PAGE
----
The Cyprus-based tanker firm Frontline (NYSE: FRO), on May 31, posted stellar earnings of $0.90 per share and declared a $0.70 dividend. Given the company's stock price of $13.70, this makes for a mouth-watering annualized yield of over 20%.
But the question arises, can this be sustained?
Frontline: A Quick Primer on the Tanker Market
Operating within the crude oil tanker industry, Frontline's fleet comprises 66 vessels utilized for transporting crude oil and refined oil products. The company's revenue stems from a daily rate charged to customers needing to transport oil from one port to another.
The operation of tankers incurs mostly fixed costs. Profits surge when the daily charter rate outweighs the fixed operating expenses, yielding substantial free cash flow. This high degree of operating leverage works wonders within favorable market conditions, flooding firms with cash. Conversely, faced with dwindling oil demand or an oversupply of tankers, many firms cannot bear the fixed costs of operating their fleet, often going bankrupt or being taken over.
As a point of demonstration, Frontline’s break-even prices for the three types of vessels it runs are in the following chart:
And here is the company’s estimated free cash flow per share at different daily rates:
Each incremental increase flows almost directly to free cash flow. But the same math works against companies like Frontline on the downside. If tanker rates crash, it's pure downside with little opportunity to cut costs other than docking ships.
Check out MarketBeat's MarketRank Forecast for Frontline:
Is Frontline’s Dividend Sustainable?
For this reason, the tanker market is highly volatile, and any declared dividend can't be regarded in the same manner as those from stable firms like Pfizer or Philip Morris.
Playing the tanker dividend game is typically a short-to-medium-term trading strategy rather than a long-term investment. It serves as a bet on tanker market conditions rather than a place to park your money like one would with a dividend ETF.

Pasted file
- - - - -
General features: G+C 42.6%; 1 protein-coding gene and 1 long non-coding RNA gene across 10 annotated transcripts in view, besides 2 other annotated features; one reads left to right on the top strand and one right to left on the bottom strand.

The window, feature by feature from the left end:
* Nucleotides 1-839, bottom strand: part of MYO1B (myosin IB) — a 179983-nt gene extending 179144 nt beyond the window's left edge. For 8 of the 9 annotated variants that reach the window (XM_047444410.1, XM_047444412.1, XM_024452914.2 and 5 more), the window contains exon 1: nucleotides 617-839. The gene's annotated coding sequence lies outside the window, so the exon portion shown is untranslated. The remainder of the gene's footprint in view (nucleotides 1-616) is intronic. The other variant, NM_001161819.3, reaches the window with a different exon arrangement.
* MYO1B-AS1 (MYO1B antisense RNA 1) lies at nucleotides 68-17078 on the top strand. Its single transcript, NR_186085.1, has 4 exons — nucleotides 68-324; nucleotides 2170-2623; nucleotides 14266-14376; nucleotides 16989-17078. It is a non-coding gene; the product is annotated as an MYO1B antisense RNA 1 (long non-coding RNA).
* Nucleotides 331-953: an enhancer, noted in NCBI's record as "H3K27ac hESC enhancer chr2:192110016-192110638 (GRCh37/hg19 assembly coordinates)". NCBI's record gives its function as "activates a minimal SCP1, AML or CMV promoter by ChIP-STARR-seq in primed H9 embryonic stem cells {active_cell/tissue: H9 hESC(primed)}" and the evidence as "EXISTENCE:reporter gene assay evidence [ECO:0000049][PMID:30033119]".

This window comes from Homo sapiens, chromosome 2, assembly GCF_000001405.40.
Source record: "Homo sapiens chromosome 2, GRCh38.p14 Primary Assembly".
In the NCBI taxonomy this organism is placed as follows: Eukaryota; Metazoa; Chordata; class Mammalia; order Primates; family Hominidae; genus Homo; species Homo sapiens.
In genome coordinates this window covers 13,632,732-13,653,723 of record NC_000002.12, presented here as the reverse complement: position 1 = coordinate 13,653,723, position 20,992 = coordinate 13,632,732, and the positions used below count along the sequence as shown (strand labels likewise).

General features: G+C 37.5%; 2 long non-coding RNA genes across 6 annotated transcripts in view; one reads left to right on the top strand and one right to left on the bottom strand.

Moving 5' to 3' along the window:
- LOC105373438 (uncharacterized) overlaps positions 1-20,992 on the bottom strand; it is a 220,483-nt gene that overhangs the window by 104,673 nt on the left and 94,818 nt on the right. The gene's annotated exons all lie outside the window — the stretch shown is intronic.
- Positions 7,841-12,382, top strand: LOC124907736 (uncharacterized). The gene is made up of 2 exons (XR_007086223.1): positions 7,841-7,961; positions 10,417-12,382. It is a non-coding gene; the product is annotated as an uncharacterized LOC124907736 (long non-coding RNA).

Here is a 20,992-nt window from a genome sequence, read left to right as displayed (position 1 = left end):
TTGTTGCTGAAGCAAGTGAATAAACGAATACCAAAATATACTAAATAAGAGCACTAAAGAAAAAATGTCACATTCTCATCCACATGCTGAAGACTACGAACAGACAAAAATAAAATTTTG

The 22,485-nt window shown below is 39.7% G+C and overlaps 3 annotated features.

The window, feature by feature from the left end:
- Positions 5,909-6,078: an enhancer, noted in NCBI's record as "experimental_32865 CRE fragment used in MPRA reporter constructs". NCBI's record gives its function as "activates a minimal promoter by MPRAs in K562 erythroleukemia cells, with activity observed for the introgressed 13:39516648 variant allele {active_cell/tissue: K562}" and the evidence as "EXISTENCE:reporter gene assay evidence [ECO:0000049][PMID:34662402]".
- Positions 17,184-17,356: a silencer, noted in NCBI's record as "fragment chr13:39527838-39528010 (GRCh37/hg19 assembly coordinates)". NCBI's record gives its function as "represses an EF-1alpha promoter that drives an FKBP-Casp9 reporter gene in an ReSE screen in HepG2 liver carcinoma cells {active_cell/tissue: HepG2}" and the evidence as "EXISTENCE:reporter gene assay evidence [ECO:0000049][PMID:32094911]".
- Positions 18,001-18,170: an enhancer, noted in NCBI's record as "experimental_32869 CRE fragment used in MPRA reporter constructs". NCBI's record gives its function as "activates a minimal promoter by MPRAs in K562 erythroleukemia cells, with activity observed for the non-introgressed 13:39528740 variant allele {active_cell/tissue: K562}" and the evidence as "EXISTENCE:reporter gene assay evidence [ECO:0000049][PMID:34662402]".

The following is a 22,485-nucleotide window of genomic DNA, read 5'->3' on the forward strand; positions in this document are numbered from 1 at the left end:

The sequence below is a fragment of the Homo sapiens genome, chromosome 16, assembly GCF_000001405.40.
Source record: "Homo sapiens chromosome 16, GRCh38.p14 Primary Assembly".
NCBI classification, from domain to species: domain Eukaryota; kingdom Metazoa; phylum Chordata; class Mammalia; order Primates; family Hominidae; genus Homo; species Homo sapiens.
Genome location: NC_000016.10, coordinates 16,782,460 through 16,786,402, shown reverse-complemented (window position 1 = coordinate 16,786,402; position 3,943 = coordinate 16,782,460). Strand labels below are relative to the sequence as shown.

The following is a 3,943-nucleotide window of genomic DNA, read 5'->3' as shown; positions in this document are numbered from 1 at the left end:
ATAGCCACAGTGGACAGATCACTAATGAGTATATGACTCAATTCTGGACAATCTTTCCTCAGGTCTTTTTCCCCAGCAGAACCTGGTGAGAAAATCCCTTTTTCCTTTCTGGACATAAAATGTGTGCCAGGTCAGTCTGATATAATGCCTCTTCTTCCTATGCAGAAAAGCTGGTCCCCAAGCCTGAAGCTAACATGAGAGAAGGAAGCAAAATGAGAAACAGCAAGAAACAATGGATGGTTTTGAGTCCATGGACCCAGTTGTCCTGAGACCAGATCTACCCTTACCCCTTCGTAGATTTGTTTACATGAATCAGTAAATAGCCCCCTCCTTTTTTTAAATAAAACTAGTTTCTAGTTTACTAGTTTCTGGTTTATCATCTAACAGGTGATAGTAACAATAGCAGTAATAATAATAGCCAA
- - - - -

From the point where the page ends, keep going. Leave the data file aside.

The dividend history of any tanker firm is volatile, and Frontline is no different. Dividend rates often change quarter-to-quarter based on quarterly cash flows. For instance, below is a chart of Frontline’s quarterly dividend since 2015:
As you can see, Frontline pays out a significant portion of its cash flow as dividends when conditions are good. In the most recent quarter, the company earned $0.90 per share and paid out $0.77 in dividends. Looking forward to the second quarter of 2023, Frontline will pay $0.70 in dividends and expects similar operational results as the first quarter.
Hence, dividends in the tanker market are essentially a quarter-to-quarter bet on robust cash flow. If a company like Frontline experiences a few lackluster quarters, dividends will likely be trimmed.
This begs the question, how is the tanker market faring currently?
Tankers: A Bull Market?
Tanker firms like Frontline look well-positioned to continue posting strong cash flow numbers to support hefty dividends. One of the most significant factors underpinning the abnormal strength of tanker firms is the structural shortage of new vessels.
About 12% of the global tanker fleet is 20 years or older, nearing the typical lifespan of around 25 years. There's an immediate need to replace a substantial portion of the global fleet. However, the prohibitive costs of building new capacity and the shipyards' preference for manufacturing more profitable LNG carriers make it challenging to expand the global fleet.
Regarding basic supply and demand of tanker chartering, both the China reopening and Western sanctions on Russia have been a boon for Frontline and other tanker firms.
While the entire energy market hoped for more robust demand from China once it reopened, Chinese oil imports were still quite strong. Frontline recorded its highest number of VLCC (very large crude carrier) shipments to China in its history in the first quarter of 2023.
The Western sanctions on Russia have forced Russia and its slew of trading partners in the Middle East, Asia, and Africa to embark on inefficient routes now that it can't sell oil to its European neighbors. This translates to more tonne miles and more profits for tanker firms like Frontline.
One of the best sources for up-to-date tanker market insights is the Fearnleys Pulse, a weekly report on the global shipping market.